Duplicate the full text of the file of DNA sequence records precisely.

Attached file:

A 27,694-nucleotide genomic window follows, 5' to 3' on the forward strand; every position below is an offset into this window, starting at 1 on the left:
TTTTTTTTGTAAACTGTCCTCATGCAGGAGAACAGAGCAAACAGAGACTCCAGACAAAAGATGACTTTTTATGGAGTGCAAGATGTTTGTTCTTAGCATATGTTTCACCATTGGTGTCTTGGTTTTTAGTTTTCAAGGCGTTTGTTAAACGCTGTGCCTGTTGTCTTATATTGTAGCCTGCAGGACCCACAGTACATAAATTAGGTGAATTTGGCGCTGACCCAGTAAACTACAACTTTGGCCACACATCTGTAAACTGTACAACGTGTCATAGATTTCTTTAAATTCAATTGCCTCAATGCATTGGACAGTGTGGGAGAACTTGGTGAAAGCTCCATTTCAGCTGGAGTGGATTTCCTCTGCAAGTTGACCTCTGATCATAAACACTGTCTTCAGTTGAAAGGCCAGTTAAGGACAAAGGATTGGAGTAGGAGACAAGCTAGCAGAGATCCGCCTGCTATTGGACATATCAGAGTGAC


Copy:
A 27,694-nucleotide genomic window follows, 5' to 3' on the forward strand; every position below is an offset into this window, starting at 1 on the left:
TTTTTTTTGTAAACTGTCCTCATGCAGGAGAACAGAGCAAACAGAGACTCCAGACAAAAGATGACTTTTTATGGAGTGCAAGATGTTTGTTCTTAGCATATGTTTCACCATTGGTGTCTTGGTTTTTAGTTTTCAAGGCGTTTGTTAAACGCTGTGCCTGTTGTCTTATATTGTAGCCTGCAGGACCCACAGTACATAAATTAGGTGAATTTGGCGCTGACCCAGTAAACTACAACTTTGGCCACACATCTGTAAACTGTACAACGTGTCATAGATTTCTTTAAATTCAATTGCCTCAATGCATTGGACAGTGTGGGAGAACTTGGTGAAAGCTCCATTTCAGCTGGAGTGGATTTCCTCTGCAAGTTGACCTCTGATCATAAACACTGTCTTCAGTTGAAAGGCCAGTTAAGGACAAAGGATTGGAGTAGGAGACAAGCTAGCAGAGATCCGCCTGCTATTGGACATATCAGAGTGAC